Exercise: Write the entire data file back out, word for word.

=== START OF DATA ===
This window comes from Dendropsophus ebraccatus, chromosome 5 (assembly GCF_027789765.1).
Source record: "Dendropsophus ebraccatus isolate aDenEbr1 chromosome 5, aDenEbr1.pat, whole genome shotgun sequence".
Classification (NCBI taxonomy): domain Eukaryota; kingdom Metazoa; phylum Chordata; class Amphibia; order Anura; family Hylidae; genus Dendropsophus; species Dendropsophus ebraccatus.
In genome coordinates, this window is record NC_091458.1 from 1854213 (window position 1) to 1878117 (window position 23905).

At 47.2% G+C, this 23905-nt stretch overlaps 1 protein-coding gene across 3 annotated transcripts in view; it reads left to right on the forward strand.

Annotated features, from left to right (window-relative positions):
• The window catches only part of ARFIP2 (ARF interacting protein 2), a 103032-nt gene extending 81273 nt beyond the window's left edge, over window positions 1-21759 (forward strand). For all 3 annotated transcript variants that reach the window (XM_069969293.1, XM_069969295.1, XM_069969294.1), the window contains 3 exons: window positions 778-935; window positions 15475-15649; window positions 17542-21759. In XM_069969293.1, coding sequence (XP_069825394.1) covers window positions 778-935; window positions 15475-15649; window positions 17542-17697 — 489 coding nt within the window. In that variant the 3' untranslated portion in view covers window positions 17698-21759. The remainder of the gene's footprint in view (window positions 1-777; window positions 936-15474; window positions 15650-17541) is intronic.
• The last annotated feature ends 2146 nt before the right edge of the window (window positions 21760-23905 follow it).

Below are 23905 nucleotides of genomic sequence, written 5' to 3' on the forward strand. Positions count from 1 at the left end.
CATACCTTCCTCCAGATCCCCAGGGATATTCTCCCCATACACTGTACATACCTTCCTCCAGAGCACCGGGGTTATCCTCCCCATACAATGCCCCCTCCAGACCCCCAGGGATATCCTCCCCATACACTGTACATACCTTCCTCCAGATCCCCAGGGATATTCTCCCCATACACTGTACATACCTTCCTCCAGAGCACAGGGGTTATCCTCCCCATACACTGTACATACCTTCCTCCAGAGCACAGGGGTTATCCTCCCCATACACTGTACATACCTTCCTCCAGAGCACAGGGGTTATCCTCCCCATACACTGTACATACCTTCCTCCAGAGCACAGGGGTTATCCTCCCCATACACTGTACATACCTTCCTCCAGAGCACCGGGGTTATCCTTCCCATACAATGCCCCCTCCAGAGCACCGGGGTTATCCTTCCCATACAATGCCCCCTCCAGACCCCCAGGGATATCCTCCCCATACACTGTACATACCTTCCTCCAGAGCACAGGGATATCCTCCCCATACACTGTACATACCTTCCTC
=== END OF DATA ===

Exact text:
This window comes from Dendropsophus ebraccatus, chromosome 5 (assembly GCF_027789765.1).
Source record: "Dendropsophus ebraccatus isolate aDenEbr1 chromosome 5, aDenEbr1.pat, whole genome shotgun sequence".
Classification (NCBI taxonomy): domain Eukaryota; kingdom Metazoa; phylum Chordata; class Amphibia; order Anura; family Hylidae; genus Dendropsophus; species Dendropsophus ebraccatus.
In genome coordinates, this window is record NC_091458.1 from 1854213 (window position 1) to 1878117 (window position 23905).

At 47.2% G+C, this 23905-nt stretch overlaps 1 protein-coding gene across 3 annotated transcripts in view; it reads left to right on the forward strand.

Annotated features, from left to right (window-relative positions):
• The window catches only part of ARFIP2 (ARF interacting protein 2), a 103032-nt gene extending 81273 nt beyond the window's left edge, over window positions 1-21759 (forward strand). For all 3 annotated transcript variants that reach the window (XM_069969293.1, XM_069969295.1, XM_069969294.1), the window contains 3 exons: window positions 778-935; window positions 15475-15649; window positions 17542-21759. In XM_069969293.1, coding sequence (XP_069825394.1) covers window positions 778-935; window positions 15475-15649; window positions 17542-17697 — 489 coding nt within the window. In that variant the 3' untranslated portion in view covers window positions 17698-21759. The remainder of the gene's footprint in view (window positions 1-777; window positions 936-15474; window positions 15650-17541) is intronic.
• The last annotated feature ends 2146 nt before the right edge of the window (window positions 21760-23905 follow it).

Below are 23905 nucleotides of genomic sequence, written 5' to 3' on the forward strand. Positions count from 1 at the left end.
CATACCTTCCTCCAGATCCCCAGGGATATTCTCCCCATACACTGTACATACCTTCCTCCAGAGCACCGGGGTTATCCTCCCCATACAATGCCCCCTCCAGACCCCCAGGGATATCCTCCCCATACACTGTACATACCTTCCTCCAGATCCCCAGGGATATTCTCCCCATACACTGTACATACCTTCCTCCAGAGCACAGGGGTTATCCTCCCCATACACTGTACATACCTTCCTCCAGAGCACAGGGGTTATCCTCCCCATACACTGTACATACCTTCCTCCAGAGCACAGGGGTTATCCTCCCCATACACTGTACATACCTTCCTCCAGAGCACAGGGGTTATCCTCCCCATACACTGTACATACCTTCCTCCAGAGCACCGGGGTTATCCTTCCCATACAATGCCCCCTCCAGAGCACCGGGGTTATCCTTCCCATACAATGCCCCCTCCAGACCCCCAGGGATATCCTCCCCATACACTGTACATACCTTCCTCCAGAGCACAGGGATATCCTCCCCATACACTGTACATACCTTCCTC